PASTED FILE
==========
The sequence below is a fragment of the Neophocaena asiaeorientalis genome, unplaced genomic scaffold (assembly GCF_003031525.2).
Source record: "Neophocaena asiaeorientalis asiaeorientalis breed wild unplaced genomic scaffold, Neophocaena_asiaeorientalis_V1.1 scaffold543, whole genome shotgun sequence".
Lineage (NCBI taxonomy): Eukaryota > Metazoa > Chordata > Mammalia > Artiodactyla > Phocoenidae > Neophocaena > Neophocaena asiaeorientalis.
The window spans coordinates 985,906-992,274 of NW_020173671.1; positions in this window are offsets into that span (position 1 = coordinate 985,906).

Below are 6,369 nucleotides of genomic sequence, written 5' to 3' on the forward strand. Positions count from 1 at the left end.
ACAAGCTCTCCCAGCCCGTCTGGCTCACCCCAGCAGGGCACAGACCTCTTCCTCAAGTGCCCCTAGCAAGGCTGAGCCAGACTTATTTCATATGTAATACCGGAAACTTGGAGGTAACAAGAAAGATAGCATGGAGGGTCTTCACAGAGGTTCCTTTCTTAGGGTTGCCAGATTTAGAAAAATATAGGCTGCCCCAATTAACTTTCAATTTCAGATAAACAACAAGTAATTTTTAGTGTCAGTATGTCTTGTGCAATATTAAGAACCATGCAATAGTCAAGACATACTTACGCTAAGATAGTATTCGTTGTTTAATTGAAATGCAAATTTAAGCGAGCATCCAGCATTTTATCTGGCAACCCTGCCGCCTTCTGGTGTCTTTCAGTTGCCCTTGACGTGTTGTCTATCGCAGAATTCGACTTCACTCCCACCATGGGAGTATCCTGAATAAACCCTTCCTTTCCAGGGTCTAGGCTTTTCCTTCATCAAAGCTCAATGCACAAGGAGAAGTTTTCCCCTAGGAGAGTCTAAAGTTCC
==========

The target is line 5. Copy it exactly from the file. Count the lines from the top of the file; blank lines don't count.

Below are 6,369 nucleotides of genomic sequence, written 5' to 3' on the forward strand. Positions count from 1 at the left end.